- They reduce the deceleration of the skull thereby reducing the force with which the brain hits the skull.
- They ensure that all parts of the skull receive an equal impact.
- They also prevent direct contact between the skull and any object.
Components of a Helmet
A skateboard helmet consists of four primary components, namely; the shell, the impact-absorbing liner, the comfort padding, and lastly, the chin strap.
The shell is usually hard and smooth. It basically distributes the impact of a collision over a widespread area. This mitigates or reduces the impact of the collision before it reaches the head. It also has an index of protection rating to prevent objects from penetrating through it.
The impact-absorbing liner
This is the soft layer made from Styrofoam that braces the head upon impact by absorbing the shock when the head tries moving after motion stops.
The comfort padding
This is also a soft layer, and it is next to the head. It keeps your head comfortable.
The chin strap
This helps with adjusting the helmet according to your head’s size. It also ensures that your helmet remains on in the event of a collision.
Factors To Consider When Buying A Helmet
These tell you the date of manufacture as well as if the helmet meets the required standard. When judging the helmet by its specification, it must meet the Consumer Product Safety Commission (CSPC) standard.
You have to ensure that the helmet fits very well so it remains in place. To get the perfect fit, you will have to take into account the circumference of your head. Grab a measuring tape and measure the circumference of your head about an inch above your eyebrows. This ensures that whichever helmet you purchase does not end up being too large or small for your head.
This is another factor to consider. Some helmets are multipurpose for most sports, while some are specifically designed for skateboarding. Each has different impact resistance, but the most important to note is to change your helmet once it has been damaged.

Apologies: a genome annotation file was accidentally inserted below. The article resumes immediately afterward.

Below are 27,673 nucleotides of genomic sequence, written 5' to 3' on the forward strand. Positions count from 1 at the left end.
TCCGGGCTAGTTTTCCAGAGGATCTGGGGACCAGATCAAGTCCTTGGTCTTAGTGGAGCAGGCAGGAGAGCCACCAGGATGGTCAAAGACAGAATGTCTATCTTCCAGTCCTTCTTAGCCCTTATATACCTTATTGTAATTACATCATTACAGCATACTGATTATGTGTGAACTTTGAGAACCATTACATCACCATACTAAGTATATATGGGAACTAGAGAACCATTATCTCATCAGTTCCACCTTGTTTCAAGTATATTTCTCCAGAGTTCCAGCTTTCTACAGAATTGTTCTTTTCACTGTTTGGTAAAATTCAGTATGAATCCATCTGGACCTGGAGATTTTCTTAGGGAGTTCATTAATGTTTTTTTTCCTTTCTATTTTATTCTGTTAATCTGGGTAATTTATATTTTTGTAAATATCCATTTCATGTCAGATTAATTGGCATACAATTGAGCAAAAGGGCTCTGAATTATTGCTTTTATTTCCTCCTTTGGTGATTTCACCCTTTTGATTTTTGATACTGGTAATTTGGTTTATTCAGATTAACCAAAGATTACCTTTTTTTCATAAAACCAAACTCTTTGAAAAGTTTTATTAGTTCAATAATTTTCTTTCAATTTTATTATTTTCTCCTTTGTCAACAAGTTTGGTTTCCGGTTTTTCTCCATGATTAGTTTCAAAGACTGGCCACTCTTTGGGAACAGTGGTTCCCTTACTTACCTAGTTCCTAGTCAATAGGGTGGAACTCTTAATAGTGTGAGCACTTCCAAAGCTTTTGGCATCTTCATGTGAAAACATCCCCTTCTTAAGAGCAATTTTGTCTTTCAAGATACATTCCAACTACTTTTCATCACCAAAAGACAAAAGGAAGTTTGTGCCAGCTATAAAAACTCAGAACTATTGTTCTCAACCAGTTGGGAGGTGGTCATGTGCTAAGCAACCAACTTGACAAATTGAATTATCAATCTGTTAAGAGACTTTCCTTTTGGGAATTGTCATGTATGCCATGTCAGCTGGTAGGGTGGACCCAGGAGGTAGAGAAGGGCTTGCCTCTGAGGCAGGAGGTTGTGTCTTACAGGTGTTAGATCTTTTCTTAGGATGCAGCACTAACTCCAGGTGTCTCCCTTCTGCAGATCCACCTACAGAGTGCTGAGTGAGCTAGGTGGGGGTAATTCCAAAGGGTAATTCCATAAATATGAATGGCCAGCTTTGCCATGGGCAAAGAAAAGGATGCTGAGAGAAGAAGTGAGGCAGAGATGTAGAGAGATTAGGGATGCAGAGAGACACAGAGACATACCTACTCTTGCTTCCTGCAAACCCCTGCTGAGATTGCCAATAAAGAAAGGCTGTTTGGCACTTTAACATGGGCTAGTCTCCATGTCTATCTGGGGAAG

When buying a helmet, you must make sure that it doesn’t sit too high or too low on your head. Take into account your hairstyle as a helmet that felt snug when you had long hair could become uncomfortable with short hair.
You must be able to have a perfect view of your surroundings when wearing a helmet.
Side Straps And Chin Straps
The side straps should be in front of your ears by a bit, and the chin straps must be centred snuggly underneath your chin. It must not be too tight. This is so the helmet does not pull your head downwards, neither should it be too loose that it dangles in any direction.
Do’s and Don’ts When Caring for Your Helmet
- Do change your helmet once it has been seriously damaged.
- Don’t keep your helmet in locations with extreme temperatures, i.e., too hot or too cold.
- Don’t soak your helmet when cleaning it.
- Don’t lean or sit on your helmet.
- Don’t decorate helmets without reading the instruction label on it because it could affect the safety of your helmet.
- Don’t use a cracked or broken helmet to skate.
Wearing a helmet is a very controversial topic. It is quite logical to always keep it on when skateboarding. It may be the only thing stopping you from a fatal accident or even death itself. Skateboarding is legit, a fun sport, and sadly enough, a lot of injuries do occur daily. However, always wearing the right protective gear could totally mitigate or reduce your chance of getting a fatal injury.
 intracranial haemorrhages – Link